Definitions

from The American Heritage® Dictionary of the English Language, 5th Edition.

  • intransitive verb To cause to go gently and smoothly through the air or over water.
  • intransitive verb To float easily and gently, as on the air; drift.
  • noun Something, such as an odor, that is carried through the air.
  • noun A light breeze; a rush of air.
  • noun The act or action of fluttering or waving.
  • noun Nautical A flag used for signaling or indicating wind direction.

from The Century Dictionary.

  • noun The act of one who or that which wafts; a sweep; a beckoning. Also spelled weft.
  • noun That which is blown; a breath; a blast; a puff.
  • noun A transient odor or effluvium.
  • noun Nautical, a signal displayed from a ship by hoisting a flag rolled up length wise with one or more stops.
  • To be moved or to pass in a buoyant medium; float.
  • To bear through a fluid or buoyant medium; convey through or as through water or air.
  • To buoy up; cause to float; keep from sinking.
  • To give notice by something in motion; signal to, as by waving the hand; beckon.
  • To cast lightly and quickly; turn.

from the GNU version of the Collaborative International Dictionary of English.

  • transitive verb obsolete To give notice to by waving something; to wave the hand to; to beckon.
  • transitive verb To cause to move or go in a wavy manner, or by the impulse of waves, as of water or air; to bear along on a buoyant medium.
  • transitive verb obsolete To cause to float; to keep from sinking; to buoy.
  • noun A wave or current of wind.
  • noun A signal made by waving something, as a flag, in the air.
  • noun obsolete An unpleasant flavor.
  • noun (Naut.) A knot, or stop, in the middle of a flag.
  • intransitive verb To be moved, or to pass, on a buoyant medium; to float.

from Wiktionary, Creative Commons Attribution/Share-Alike License.

  • verb ergative to cause to float easily or gently through the air
  • noun A light breeze.
  • noun Something (a scent or odor), such as a perfume, that is carried through the air.
  • noun nautical A flag, (also called a waif or wheft), used to indicate wind direction or, with a knot tied in the center, as a signal.

from WordNet 3.0 Copyright 2006 by Princeton University. All rights reserved.

  • noun a long flag; often tapering
  • verb be driven or carried along, as by the air
  • verb blow gently

Etymologies

from The American Heritage® Dictionary of the English Language, 4th Edition

[Back-formation from wafter, convoy ship, alteration of Middle English waughter, from Middle Dutch or Middle Low German wachter, a guard, from wachten, to guard; see weg- in Indo-European roots.]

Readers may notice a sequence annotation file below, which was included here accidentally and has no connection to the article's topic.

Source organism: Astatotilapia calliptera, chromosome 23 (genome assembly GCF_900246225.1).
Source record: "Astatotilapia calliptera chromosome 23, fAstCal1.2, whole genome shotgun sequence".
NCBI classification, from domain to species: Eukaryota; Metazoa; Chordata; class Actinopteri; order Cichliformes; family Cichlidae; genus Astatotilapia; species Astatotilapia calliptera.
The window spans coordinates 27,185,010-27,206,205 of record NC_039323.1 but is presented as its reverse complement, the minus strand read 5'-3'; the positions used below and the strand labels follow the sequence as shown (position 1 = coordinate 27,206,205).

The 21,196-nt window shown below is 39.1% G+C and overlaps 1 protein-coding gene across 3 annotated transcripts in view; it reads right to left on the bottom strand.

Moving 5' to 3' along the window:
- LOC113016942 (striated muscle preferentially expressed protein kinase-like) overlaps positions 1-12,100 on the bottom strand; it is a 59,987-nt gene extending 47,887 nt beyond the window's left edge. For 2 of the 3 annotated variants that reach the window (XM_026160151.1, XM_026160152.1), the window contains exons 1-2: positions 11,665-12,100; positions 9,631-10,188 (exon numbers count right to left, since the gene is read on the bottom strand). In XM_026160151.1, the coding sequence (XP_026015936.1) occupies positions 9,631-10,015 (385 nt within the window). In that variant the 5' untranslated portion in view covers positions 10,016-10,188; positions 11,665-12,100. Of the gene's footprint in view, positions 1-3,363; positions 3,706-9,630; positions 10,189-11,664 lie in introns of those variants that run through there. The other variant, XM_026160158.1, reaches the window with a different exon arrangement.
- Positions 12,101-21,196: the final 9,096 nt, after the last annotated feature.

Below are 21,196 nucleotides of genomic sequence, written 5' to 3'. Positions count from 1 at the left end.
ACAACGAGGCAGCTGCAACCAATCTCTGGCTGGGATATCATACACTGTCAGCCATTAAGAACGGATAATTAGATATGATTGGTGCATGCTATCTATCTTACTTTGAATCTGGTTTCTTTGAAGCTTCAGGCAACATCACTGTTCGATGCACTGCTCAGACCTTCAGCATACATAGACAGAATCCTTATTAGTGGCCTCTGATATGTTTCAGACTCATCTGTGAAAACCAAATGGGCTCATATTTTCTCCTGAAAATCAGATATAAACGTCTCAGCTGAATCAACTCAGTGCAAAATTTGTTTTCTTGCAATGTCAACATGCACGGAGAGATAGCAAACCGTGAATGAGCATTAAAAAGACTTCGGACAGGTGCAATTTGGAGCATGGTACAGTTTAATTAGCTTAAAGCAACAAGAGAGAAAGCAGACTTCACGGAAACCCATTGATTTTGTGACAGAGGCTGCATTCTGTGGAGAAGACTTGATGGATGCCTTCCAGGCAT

Examples

  • And for Social Services, the idea of leaving a child with a family to allow it to be beaten to a pulp is far preferable than the idea that smoke may waft from the back garden, through my lounge and up to the bedrooms.

    Public Officials Did Not Kill “Baby P” « POLICE INSPECTOR BLOG

  • If we have enjoyed the moonlight in pleasant scenes, in happy hours, with friends that we loved, – though the sight of it may not always make us directly remember them, yet it brings with it a waft from the feeling of the old times, – sweet as long as life lasts!

    The Wide, Wide World

  • It's funny how those thoughts kind of waft into your head.

    Benjamin Zander on music and passion

  • It's funny how those thoughts kind of waft into your head.

    Benjamin Zander on music and passion

  • It's funny how those thoughts kind of waft into your head.

    Benjamin Zander on music and passion

  • Every one remembers how George Fox saw a "waft" of death go out against Oliver Cromwell when he met him riding at Hampton Court the day before he was prostrated with his fatal illness.

    Real Ghost Stories

  • There came in with the man a kind of waft of the sea as he threw off his great-coat and clattered his cutlass in a corner -- a fine figure of

    The McBrides A Romance of Arran

  • With the palm of your hand facing upwards, and holding a tidbit between your first three fingers and thumb, 'waft' the tidbit in front of the dog's nose, then straight up about three inches directly above his nose, and hold it there.

    EzineArticles

  • ..thus 'waft' is nonplussedly introduced into the daily cycling lexicon...

    Intangibles: Steel is Real, but How does it Smell?

  • We let the smoke waft around us, fanning it with an eagle feather.

    Archive 2009-10-01

Comments

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  • That Satan with less toil, and now with ease

    Wafts on the calmer wave by dubious light ...

    Milton, Paradise Lost II

    December 18, 2006

  • I love the way the word is spelled, how it feels, and the fact that it reminds me of Louisiana where I grew up.

    June 27, 2008

  • The smell of pine and sandalwood wafted through the cool , crisp mountain air

    August 22, 2015